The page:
FIG. 17 is a fragmentary, cutaway perspective view of an instance wherein the collecting "wall" comprises a floor accessible to sunlight via an adjacent window;

FIG. 18 is a longitudinal sectional view similar to FIG. 1, but of an instance in which the building faces north, and the collecting wall is a rear wall served by a glazed roof aperture;

FIG. 19 is a front elevational view of a south-facing house provided with three collecting wall stacks of modules 102 and/or 102' as described in relation to FIGS. 1-16 and 18, but for the provision of exterior, raisable panels, one of which shown raised, for service similar to that of curtains 104, 104';

FIG. 20 is a fragmentary vertical sectional view on line 20-20 of FIG. 19, showing a novel partly prefabricated job site completed roof truss arrangement; and

FIG. 21 is an enlarged-scale horizontal cross-sectional view of a glazing system which is attached directly to the water modules as in FIG. 14.

DETAILED DESCRIPTION OF PRESENTLY PREFERRED EMBODIMENTS OF THE INVENTION

The system of the present invention is capable of receiving a variety of mechanical expressions, some of which are illustrated herein to suggest the breadth of the invention.

By preference, the present invention makes use of a plurality of basic component (i.e. modular) containers, filled with thermal storage mass deployed within a structure to allow sunlight to fall directly or indirectly on the modules through a glazing system. The surfaces of the modules act as a solar collector, and as a radiator of collected and stored energy to the rooms of a structure.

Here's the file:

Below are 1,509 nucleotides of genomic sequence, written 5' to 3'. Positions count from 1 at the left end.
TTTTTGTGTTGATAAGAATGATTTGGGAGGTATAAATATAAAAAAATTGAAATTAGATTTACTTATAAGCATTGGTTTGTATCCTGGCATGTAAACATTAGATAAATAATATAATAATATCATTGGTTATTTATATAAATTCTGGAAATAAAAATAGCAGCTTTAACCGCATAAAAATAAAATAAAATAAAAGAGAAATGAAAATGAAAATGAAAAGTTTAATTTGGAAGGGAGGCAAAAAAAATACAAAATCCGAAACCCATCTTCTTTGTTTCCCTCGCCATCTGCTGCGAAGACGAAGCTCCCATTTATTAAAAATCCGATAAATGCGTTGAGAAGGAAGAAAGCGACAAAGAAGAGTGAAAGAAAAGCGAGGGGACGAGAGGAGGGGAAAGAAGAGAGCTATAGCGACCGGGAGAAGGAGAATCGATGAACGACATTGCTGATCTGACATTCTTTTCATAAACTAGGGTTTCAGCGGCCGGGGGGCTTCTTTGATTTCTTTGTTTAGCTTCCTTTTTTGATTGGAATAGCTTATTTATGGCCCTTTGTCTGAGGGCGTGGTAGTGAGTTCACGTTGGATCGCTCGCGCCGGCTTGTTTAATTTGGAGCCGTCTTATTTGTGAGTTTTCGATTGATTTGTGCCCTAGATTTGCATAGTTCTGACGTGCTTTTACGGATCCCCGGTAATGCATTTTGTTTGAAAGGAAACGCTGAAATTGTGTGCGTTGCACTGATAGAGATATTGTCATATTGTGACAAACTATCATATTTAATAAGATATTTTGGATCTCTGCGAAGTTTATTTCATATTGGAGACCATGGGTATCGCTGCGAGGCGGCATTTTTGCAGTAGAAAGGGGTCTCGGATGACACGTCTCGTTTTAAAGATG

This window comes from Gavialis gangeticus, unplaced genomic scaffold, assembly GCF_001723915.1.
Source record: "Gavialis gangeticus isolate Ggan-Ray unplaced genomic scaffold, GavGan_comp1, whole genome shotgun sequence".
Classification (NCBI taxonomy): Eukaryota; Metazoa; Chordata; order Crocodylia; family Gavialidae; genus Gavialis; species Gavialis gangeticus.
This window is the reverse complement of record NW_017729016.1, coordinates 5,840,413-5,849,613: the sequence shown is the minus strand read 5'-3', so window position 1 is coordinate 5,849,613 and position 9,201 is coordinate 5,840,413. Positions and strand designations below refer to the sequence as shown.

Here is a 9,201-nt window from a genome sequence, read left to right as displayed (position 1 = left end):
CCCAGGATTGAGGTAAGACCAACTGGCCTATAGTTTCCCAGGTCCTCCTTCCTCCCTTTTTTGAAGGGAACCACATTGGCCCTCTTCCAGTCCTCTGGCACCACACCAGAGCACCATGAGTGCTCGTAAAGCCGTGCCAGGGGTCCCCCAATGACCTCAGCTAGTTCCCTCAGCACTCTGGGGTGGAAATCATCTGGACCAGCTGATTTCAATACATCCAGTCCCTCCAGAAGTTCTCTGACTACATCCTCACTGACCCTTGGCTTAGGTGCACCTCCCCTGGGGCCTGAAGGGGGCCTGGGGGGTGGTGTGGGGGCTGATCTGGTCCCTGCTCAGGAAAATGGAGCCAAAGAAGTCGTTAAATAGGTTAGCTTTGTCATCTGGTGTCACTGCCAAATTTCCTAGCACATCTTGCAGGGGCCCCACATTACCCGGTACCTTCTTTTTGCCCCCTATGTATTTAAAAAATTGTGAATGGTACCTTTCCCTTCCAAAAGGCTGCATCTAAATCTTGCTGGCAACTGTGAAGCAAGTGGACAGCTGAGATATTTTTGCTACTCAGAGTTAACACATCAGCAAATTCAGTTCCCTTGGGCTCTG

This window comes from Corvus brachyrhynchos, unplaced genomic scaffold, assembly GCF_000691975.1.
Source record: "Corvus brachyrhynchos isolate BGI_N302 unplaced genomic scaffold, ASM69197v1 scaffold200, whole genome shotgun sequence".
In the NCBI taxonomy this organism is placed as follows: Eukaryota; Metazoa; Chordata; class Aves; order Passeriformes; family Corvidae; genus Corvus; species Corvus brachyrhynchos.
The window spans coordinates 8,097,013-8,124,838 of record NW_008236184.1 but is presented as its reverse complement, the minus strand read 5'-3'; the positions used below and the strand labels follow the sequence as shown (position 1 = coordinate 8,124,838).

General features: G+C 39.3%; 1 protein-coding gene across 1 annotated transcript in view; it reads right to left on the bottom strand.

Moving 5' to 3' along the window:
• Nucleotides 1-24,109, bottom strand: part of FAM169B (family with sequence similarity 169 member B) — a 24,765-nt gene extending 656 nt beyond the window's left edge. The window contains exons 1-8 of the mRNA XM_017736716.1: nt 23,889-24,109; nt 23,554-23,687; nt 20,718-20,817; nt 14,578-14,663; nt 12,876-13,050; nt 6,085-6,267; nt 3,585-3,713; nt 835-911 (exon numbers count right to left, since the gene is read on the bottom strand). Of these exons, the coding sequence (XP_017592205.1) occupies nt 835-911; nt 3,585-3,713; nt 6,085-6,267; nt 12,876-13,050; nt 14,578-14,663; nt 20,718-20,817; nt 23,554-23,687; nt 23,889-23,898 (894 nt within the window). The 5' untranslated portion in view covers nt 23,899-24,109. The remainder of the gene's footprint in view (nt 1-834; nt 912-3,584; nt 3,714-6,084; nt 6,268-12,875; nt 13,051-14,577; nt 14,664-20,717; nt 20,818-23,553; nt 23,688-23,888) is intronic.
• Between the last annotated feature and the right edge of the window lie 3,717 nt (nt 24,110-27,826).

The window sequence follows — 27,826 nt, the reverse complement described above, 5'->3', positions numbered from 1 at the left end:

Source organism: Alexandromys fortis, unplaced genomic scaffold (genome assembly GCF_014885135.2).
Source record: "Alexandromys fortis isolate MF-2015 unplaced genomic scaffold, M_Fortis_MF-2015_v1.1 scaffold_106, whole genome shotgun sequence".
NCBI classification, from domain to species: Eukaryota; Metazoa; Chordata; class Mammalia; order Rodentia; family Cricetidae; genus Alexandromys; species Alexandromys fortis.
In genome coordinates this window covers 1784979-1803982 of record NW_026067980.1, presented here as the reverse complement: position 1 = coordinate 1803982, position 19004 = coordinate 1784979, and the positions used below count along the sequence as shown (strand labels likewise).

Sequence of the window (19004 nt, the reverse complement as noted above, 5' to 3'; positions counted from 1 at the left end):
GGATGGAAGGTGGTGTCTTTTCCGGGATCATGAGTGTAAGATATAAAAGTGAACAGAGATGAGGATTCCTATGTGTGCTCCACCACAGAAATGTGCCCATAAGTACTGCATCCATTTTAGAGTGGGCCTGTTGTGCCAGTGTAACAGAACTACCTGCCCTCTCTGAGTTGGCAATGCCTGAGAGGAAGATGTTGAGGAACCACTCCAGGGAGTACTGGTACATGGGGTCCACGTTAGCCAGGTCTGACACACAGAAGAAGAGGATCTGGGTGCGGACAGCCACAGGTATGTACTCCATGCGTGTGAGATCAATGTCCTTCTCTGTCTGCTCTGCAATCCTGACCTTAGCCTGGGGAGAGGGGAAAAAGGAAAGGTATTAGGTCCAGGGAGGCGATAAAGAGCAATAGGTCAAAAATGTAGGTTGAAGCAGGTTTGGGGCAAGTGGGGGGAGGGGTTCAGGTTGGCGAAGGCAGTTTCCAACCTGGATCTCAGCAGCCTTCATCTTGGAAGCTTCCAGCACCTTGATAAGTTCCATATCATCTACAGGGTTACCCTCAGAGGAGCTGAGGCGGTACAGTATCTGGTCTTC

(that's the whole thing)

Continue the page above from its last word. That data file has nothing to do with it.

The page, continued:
In its heating mode, the system typically functions as follows.

The winter sun 100 (FIG. 1) shines through glazing system 101 onto modules 102, causing energy to be absorbed by the storage material such as water, sand, or phase change materials like Glauber's salt or calcium chloride. The temperature of this material is a function of the quantity of sun, the transparency of the glazing system and the quantity storage medium as well as the chemical make-up of the storage medium. Altering the thickness 103 of the modules 102 alters the temperature of the storage mass. A movable insulation device 104 can be introduced when the sun does not shine to reduce outward losses of stored energy. The heat thus collected is radiated through cosmetic finish panel 105, if any is employed. When such a panel is used, it may have a vent 106 at the bottom and another, 107, at the top, thereby creating a convective air chimney 108, which also removes heat from storage. Air in the cavity 108 is heated and rises out through top vent 107, drawing cooler air off the floor through bottom vent 106.

With the coming of summer, the sun gradually assumes a new relationship to the wall by rising higher in the sky. Architectural overhangs 108 and/or roller shade 104 block the sun from heating the storage mass contained in modules 102. Modules 102 no longer absorb solar radiation, but can absorb heat from within the building if the storage medium is kept below the desired room temperature.

Then, in the cooling mode of the system, cooling may be accomplished in at least one of two ways depending on local climate.

If the nights are cool enough, vent 109 at the bottom of the south wall is opened as well as vent 110 at the top of the wall, thus admitting cool night air into cavity 111 where it is heated by the daytime excess heat stored in modules 102. It passes upward and out through vent 110, thereby lowering the temperature of storage enabling it to cool the building the following day or days.

However, many climates do not offer this cool night circumstance. In those climates which include most of the U.S., additional means must be taken to reduce the water temperature.

FIG. 2 shows how modules can be incorporated in a system to facilitate removing a liquid storage medium like water, spraying it into the air outside the building, thereby reducing its temperature at least to the temperature of the air if not lower, and then returning the cooled medium to storage.